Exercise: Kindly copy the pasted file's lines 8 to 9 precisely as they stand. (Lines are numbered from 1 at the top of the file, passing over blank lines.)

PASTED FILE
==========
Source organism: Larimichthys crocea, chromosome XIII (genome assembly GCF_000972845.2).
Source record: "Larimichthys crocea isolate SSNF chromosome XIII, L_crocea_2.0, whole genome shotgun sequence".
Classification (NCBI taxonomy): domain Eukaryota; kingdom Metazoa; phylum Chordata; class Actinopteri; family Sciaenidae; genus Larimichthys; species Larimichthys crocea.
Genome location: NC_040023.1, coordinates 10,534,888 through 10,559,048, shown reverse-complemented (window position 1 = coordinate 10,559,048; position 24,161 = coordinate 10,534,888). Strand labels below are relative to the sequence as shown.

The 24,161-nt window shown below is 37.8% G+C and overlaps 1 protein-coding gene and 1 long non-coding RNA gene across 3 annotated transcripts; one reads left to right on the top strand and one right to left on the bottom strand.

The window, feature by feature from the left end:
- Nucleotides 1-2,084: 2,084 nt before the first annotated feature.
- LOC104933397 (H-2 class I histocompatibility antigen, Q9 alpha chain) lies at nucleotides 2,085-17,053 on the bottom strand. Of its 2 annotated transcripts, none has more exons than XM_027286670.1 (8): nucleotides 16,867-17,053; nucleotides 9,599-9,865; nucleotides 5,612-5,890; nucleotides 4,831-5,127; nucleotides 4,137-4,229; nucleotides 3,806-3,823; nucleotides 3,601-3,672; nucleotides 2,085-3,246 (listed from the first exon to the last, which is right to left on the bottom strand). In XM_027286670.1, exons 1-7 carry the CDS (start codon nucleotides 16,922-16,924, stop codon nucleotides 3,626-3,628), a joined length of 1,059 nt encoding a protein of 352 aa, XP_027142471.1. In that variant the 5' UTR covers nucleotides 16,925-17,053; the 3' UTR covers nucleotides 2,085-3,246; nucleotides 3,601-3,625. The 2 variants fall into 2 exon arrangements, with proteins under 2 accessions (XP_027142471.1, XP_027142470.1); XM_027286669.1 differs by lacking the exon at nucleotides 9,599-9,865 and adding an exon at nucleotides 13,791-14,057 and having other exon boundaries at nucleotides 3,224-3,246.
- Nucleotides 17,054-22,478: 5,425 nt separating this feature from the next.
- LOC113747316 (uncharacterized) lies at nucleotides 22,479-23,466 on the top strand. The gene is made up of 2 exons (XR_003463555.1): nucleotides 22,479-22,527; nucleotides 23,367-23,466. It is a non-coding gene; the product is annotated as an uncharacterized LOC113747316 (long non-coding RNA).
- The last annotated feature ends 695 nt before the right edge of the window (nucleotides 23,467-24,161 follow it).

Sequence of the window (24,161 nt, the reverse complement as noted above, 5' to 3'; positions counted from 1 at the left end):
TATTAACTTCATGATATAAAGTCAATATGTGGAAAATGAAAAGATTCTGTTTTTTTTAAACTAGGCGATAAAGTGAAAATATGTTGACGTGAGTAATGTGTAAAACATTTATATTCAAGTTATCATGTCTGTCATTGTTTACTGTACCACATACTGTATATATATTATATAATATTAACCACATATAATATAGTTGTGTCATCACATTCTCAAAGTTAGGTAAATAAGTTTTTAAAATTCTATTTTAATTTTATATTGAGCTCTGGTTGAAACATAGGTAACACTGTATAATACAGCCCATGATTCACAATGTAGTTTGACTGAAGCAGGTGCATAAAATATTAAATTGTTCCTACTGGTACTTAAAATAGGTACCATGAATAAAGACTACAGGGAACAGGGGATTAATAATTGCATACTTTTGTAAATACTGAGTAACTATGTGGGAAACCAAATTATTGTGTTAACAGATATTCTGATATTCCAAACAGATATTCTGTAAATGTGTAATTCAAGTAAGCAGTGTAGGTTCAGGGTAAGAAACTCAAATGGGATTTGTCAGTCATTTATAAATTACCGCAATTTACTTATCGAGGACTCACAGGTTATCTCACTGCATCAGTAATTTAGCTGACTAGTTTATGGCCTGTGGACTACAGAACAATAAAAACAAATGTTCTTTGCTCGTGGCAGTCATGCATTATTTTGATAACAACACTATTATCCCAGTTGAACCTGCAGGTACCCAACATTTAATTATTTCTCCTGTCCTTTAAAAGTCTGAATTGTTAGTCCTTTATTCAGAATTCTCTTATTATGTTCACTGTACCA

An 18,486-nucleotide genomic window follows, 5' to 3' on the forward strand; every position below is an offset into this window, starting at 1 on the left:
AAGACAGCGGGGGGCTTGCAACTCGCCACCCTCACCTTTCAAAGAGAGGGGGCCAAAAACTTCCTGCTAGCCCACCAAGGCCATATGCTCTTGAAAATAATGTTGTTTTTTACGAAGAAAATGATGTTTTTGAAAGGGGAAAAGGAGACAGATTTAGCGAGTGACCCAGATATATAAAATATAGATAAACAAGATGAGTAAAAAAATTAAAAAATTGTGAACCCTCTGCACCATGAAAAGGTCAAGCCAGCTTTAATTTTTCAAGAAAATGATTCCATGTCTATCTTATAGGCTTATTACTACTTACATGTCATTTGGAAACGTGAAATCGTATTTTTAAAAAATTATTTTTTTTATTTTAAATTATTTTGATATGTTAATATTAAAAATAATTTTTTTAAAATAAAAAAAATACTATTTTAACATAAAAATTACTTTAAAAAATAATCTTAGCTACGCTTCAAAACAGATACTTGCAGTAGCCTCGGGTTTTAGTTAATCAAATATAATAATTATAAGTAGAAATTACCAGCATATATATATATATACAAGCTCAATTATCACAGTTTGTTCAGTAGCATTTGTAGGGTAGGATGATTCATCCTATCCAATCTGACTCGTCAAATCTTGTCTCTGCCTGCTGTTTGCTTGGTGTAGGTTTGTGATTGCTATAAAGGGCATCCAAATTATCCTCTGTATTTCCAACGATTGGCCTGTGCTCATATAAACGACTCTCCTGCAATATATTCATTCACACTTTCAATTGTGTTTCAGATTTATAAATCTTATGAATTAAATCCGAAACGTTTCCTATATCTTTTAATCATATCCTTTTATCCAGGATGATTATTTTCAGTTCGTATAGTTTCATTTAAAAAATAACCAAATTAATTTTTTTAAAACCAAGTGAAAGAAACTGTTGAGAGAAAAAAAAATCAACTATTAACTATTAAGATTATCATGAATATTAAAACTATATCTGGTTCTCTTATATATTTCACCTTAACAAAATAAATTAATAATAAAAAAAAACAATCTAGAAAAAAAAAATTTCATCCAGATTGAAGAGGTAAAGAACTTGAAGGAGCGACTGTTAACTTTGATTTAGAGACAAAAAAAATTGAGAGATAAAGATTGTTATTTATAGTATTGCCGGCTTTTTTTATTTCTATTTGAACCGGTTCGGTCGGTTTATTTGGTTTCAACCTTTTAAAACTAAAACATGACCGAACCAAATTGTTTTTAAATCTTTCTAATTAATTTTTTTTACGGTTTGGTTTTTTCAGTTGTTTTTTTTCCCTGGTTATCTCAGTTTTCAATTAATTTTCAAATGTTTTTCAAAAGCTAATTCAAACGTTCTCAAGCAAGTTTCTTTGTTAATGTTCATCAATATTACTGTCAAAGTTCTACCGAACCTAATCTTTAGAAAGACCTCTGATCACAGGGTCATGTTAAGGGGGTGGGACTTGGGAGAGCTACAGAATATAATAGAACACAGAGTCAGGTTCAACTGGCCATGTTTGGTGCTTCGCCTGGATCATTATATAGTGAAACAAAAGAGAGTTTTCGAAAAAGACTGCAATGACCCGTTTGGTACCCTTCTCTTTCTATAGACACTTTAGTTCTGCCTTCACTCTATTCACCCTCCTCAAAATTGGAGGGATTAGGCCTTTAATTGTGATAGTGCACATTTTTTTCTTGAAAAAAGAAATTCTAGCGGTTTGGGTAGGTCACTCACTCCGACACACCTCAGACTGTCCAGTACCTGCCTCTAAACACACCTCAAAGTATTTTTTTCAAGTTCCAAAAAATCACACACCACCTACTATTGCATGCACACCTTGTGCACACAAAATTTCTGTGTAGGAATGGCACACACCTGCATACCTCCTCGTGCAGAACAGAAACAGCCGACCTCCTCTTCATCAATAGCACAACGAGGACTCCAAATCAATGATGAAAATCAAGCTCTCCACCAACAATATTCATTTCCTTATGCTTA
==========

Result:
- LOC104933397 (H-2 class I histocompatibility antigen, Q9 alpha chain) lies at nucleotides 2,085-17,053 on the bottom strand. Of its 2 annotated transcripts, none has more exons than XM_027286670.1 (8): nucleotides 16,867-17,053; nucleotides 9,599-9,865; nucleotides 5,612-5,890; nucleotides 4,831-5,127; nucleotides 4,137-4,229; nucleotides 3,806-3,823; nucleotides 3,601-3,672; nucleotides 2,085-3,246 (listed from the first exon to the last, which is right to left on the bottom strand). In XM_027286670.1, exons 1-7 carry the CDS (start codon nucleotides 16,922-16,924, stop codon nucleotides 3,626-3,628), a joined length of 1,059 nt encoding a protein of 352 aa, XP_027142471.1. In that variant the 5' UTR covers nucleotides 16,925-17,053; the 3' UTR covers nucleotides 2,085-3,246; nucleotides 3,601-3,625. The 2 variants fall into 2 exon arrangements, with proteins under 2 accessions (XP_027142471.1, XP_027142470.1); XM_027286669.1 differs by lacking the exon at nucleotides 9,599-9,865 and adding an exon at nucleotides 13,791-14,057 and having other exon boundaries at nucleotides 3,224-3,246.
- Nucleotides 17,054-22,478: 5,425 nt separating this feature from the next.